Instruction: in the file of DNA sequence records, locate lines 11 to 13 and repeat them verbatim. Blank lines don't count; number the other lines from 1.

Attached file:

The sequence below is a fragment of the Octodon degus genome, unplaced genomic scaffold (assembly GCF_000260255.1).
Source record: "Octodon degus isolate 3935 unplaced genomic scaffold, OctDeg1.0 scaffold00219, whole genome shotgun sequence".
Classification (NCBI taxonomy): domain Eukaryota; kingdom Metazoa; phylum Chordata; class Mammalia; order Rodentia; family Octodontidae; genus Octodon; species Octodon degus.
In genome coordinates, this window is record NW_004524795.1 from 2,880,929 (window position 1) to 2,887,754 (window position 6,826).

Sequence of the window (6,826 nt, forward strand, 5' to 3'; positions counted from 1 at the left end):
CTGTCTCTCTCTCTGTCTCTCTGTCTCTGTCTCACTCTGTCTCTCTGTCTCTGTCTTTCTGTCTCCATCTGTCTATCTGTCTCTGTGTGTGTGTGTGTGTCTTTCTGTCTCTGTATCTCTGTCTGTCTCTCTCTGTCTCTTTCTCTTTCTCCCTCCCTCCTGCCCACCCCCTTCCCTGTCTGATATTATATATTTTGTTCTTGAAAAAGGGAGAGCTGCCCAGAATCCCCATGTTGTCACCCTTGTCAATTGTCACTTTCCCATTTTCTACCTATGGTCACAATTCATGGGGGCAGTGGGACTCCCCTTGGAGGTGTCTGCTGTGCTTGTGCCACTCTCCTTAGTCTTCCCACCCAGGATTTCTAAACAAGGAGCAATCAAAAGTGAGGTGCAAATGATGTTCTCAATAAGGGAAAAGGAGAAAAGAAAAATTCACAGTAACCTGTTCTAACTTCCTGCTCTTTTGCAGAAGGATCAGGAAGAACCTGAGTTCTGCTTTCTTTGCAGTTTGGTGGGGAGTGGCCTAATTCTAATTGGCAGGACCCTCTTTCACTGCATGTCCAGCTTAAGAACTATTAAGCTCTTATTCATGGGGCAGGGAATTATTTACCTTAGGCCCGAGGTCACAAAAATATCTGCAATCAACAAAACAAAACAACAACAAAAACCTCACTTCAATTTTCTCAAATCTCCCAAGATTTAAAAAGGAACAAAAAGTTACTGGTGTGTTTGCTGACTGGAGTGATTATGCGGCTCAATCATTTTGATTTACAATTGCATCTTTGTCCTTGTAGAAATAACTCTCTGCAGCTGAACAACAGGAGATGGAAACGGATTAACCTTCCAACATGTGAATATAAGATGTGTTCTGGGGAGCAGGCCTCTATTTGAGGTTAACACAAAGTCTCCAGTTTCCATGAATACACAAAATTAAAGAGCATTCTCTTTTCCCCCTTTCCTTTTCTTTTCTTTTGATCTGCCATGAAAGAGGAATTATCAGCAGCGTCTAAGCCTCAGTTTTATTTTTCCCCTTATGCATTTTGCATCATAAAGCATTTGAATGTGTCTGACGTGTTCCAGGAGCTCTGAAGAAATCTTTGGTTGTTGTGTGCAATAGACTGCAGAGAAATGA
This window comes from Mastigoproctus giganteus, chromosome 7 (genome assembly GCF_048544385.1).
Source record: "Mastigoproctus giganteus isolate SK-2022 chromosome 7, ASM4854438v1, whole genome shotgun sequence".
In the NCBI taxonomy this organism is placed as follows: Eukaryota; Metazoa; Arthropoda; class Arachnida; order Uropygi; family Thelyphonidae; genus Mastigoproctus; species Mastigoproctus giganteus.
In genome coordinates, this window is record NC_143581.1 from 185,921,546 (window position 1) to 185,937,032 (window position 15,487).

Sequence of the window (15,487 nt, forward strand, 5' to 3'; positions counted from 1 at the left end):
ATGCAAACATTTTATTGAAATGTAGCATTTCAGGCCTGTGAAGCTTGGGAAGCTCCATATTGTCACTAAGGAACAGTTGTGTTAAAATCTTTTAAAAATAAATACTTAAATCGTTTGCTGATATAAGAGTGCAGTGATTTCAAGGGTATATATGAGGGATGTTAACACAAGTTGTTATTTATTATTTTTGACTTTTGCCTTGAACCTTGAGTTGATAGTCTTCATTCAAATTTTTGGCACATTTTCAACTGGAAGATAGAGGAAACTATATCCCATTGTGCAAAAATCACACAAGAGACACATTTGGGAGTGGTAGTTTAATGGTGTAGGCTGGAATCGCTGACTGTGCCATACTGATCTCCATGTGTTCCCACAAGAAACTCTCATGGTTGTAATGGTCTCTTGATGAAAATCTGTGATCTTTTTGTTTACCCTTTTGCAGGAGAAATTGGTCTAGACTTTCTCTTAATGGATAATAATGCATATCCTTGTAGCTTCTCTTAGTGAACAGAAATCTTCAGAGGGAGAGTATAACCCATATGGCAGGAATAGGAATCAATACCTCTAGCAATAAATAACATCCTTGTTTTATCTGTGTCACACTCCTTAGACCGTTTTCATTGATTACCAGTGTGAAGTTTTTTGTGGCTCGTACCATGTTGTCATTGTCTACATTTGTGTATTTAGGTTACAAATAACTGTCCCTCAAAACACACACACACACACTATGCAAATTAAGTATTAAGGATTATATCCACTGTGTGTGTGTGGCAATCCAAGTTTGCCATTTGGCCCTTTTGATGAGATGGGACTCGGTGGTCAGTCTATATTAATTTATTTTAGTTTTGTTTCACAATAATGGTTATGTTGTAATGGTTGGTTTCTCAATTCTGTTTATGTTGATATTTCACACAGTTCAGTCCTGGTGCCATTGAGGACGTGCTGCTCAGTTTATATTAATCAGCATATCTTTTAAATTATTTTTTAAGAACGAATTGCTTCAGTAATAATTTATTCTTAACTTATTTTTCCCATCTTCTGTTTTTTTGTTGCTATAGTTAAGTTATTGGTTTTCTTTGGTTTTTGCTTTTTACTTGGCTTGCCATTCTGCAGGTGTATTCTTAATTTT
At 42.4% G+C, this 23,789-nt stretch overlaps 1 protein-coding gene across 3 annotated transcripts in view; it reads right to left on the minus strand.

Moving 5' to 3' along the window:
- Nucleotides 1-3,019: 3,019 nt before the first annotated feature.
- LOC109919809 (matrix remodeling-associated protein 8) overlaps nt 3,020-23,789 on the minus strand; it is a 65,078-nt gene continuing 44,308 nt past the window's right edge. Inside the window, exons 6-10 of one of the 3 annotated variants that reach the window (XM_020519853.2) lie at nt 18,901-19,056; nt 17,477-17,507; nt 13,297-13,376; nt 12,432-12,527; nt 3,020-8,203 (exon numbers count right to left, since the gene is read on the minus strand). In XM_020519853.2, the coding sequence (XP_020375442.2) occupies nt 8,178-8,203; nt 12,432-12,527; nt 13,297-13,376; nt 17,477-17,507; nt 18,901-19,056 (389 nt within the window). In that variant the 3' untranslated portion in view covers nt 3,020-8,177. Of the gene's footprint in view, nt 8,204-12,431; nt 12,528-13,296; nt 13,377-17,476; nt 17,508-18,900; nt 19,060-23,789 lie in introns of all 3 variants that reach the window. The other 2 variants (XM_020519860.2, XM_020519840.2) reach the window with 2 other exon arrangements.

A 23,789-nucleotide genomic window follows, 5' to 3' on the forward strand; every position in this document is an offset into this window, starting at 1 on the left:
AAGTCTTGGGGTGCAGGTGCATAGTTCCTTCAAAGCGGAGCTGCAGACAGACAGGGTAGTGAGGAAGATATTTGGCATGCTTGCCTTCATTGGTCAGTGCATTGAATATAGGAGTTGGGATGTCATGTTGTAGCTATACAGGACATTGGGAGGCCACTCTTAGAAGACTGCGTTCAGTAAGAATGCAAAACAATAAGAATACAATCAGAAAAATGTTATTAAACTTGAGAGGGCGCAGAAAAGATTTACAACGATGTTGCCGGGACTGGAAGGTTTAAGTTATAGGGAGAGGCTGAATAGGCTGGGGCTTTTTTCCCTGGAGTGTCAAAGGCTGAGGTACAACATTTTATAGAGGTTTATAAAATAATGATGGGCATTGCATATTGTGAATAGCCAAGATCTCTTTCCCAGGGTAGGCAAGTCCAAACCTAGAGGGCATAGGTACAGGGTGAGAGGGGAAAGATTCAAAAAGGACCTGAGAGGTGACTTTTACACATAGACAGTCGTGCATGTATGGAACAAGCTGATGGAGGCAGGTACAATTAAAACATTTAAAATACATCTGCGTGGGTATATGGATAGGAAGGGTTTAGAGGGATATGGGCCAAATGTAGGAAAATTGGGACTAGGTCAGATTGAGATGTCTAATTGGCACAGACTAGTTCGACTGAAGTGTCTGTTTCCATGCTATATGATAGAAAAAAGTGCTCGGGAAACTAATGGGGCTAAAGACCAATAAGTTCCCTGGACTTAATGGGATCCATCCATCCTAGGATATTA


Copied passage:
Sequence of the window (15,487 nt, forward strand, 5' to 3'; positions counted from 1 at the left end):
ATGCAAACATTTTATTGAAATGTAGCATTTCAGGCCTGTGAAGCTTGGGAAGCTCCATATTGTCACTAAGGAACAGTTGTGTTAAAATCTTTTAAAAATAAATACTTAAATCGTTTGCTGATATAAGAGTGCAGTGATTTCAAGGGTATATATGAGGGATGTTAACACAAGTTGTTATTTATTATTTTTGACTTTTGCCTTGAACCTTGAGTTGATAGTCTTCATTCAAATTTTTGGCACATTTTCAACTGGAAGATAGAGGAAACTATATCCCATTGTGCAAAAATCACACAAGAGACACATTTGGGAGTGGTAGTTTAATGGTGTAGGCTGGAATCGCTGACTGTGCCATACTGATCTCCATGTGTTCCCACAAGAAACTCTCATGGTTGTAATGGTCTCTTGATGAAAATCTGTGATCTTTTTGTTTACCCTTTTGCAGGAGAAATTGGTCTAGACTTTCTCTTAATGGATAATAATGCATATCCTTGTAGCTTCTCTTAGTGAACAGAAATCTTCAGAGGGAGAGTATAACCCATATGGCAGGAATAGGAATCAATACCTCTAGCAATAAATAACATCCTTGTTTTATCTGTGTCACACTCCTTAGACCGTTTTCATTGATTACCAGTGTGAAGTTTTTTGTGGCTCGTACCATGTTGTCATTGTCTACATTTGTGTATTTAGGTTACAAATAACTGTCCCTCAAAACACACACACACACACTATGCAAATTAAGTATTAAGGATTATATCCACTGTGTGTGTGTGGCAATCCAAGTTTGCCATTTGGCCCTTTTGATGAGATGGGACTCGGTGGTCAGTCTATATTAATTTATTTTAGTTTTGTTTCACAATAATGGTTATGTTGTAATGGTTGGTTTCTCAATTCTGTTTATGTTGATATTTCACACAGTTCAGTCCTGGTGCCATTGAGGACGTGCTGCTCAGTTTATATTAATCAGCATATCTTTTAAATTATTTTTTAAGAACGAATTGCTTCAGTAATAATTTATTCTTAACTTATTTTTCCCATCTTCTGTTTTTTTGTTGCTATAGTTAAGTTATTGGTTTTCTTTGGTTTTTGCTTTTTACTTGGCTTGCCATTCTGCAGGTGTATTCTTAATTTT
At 42.4% G+C, this 23,789-nt stretch overlaps 1 protein-coding gene across 3 annotated transcripts in view; it reads right to left on the minus strand.